States are racing to vaccinate as many people as possible as the United States’ coronavirus infection curve continues its plateau for a third week at more than 55,000 new cases per day, a level that health experts warn could rapidly escalate into a new wave.
That prospect adds further urgency to vaccination efforts, even as some states appear confident that their inoculation levels justify loosening restrictions.
At least 31 states have pledged to make vaccines universally available to their adult populations by mid-April, and many more have announced plans to expand eligibility on or before May 1, a goal set by President Biden. Alaska, Mississippi, Utah and West Virginia have already made all adults eligible to receive shots, and some local jurisdictions have also begun vaccinating all adults.
The expansion comes at a critical juncture in the pandemic, with 25 states reporting persistently high infections, according to a New York Times database. Over the past week, there has been a daily average of 58,579 new cases, about the same as the average two weeks earlier.
The number of deaths continue to trend downward, averaging about 1,000 a day, down from more than 2,000 each day a month ago. But eight states are seeing rising deaths: Kentucky, Maryland, Montana, Nebraska, New Hampshire, Ohio, Utah and West Virginia.
Mr. Biden, who initially promised to have “100 million shots in the arms” of Americans by his 100th day in office, said on Thursday at his first news conference in office that the goal had been met 58 days in and that he was doubling the target. The nation is on track to meet that new mark: 200 million shots by April 30.
As of Thursday, the Centers for Disease Control and Prevention reported that 130 million shots had been administered since vaccinations began on Dec. 14, and that 14 percent of the American population was fully vaccinated.
The United States is averaging about 2.5 million vaccine doses a day. If that pace continues, about half of the nation’s population will be at least partly vaccinated by mid-May. But vaccine hesitancy may slow the process, according to Francis Collins, the director of the National Institutes of Health.
In an interview on Fox News on Thursday, Mr. Collins said he worried not that vaccine supplies would run short, but rather that the country’s approach to herd immunity could be dampened by people who “will basically say, ‘No, not for me.’”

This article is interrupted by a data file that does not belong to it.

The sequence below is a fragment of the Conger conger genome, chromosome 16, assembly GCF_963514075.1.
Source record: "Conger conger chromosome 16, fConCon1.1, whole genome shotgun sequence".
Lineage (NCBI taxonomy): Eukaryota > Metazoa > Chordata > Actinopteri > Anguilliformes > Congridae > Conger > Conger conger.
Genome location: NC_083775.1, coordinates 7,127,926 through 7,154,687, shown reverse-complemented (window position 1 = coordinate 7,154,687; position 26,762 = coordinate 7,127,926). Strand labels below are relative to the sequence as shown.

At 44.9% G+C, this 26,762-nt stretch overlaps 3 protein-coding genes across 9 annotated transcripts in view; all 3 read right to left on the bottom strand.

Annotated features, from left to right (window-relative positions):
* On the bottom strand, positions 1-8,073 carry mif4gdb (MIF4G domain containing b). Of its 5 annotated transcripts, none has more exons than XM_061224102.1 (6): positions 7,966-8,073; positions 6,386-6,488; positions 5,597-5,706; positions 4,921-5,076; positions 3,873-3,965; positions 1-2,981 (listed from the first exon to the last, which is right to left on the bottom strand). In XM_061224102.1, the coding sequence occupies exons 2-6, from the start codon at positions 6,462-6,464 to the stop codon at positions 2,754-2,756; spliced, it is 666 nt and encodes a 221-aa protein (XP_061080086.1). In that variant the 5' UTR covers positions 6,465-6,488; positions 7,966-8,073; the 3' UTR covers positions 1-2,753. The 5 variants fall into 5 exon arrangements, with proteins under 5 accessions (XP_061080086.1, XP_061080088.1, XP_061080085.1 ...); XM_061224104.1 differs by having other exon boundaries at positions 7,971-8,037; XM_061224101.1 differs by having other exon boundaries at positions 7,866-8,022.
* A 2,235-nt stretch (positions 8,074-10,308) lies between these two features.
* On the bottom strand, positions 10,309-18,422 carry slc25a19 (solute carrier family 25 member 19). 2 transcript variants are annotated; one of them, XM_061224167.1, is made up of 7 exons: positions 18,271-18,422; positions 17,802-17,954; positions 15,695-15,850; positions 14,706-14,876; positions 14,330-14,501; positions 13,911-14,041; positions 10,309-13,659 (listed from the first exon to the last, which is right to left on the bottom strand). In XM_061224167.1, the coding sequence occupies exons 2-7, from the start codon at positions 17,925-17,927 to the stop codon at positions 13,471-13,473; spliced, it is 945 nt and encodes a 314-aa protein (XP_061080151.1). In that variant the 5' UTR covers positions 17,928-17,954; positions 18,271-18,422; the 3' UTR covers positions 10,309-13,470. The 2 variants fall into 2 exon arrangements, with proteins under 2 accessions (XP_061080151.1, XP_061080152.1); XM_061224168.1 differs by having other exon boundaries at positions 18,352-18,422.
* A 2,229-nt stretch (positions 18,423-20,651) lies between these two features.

“That could basically cause this pandemic to go on much longer than it needs to,” he said.
Thursday brought a slew of vaccine eligibility adjustments. California will open up vaccine eligibility on Thursday to any resident 50 or older and will expand that to residents 16 or older on April 15, state officials said, citing increasing supplies of doses from the federal government. Gov. Ron DeSantis of Florida said that any state resident 40 or older would be eligible starting on Monday, and that the minimum age would drop to 18 on April 5.
In Connecticut, which is among the most-vaccinated states in the country, Gov. Ned Lamont said that all residents 16 and above would be eligible beginning on Thursday. New Hampshire will make shots available to all residents 16 and older starting on April 2, and North Carolina on April 7. In Rhode Island, Gov. Dan McKee said the state was on track to make vaccines available to all residents over 16 by April 19.
Gov. Andy Beshear of Kentucky said the state would open vaccinations to those 40 and older starting on Monday, adding that a mask mandate would stay in place for at least another 30 days. And in Minnesota, Gov. Tim Walz is expected to announce on Friday that all residents over the age of 16 will be eligible starting on Tuesday.
Hot spots are scattered.
In Michigan, new cases and hospitalizations are rapidly rising. There has been an average of 3,719 cases per day over the past week, an increase of 121 percent from the average two weeks earlier. Michigan is reporting more new cases each day relative to the size of its population than any state except New Jersey, which has seen an increase of 25 percent from the average two weeks earlier.
And in Massachusetts, which is set to open vaccines to adults 16 and above on April 19, coronavirus cases have increased 28 percent from the average two weeks earlier. Dr. Michael Hirsh, the medical director of Worcester, warned that the return of spring breakers as well as Passover and Easter could be “a setup for even a bigger surge.”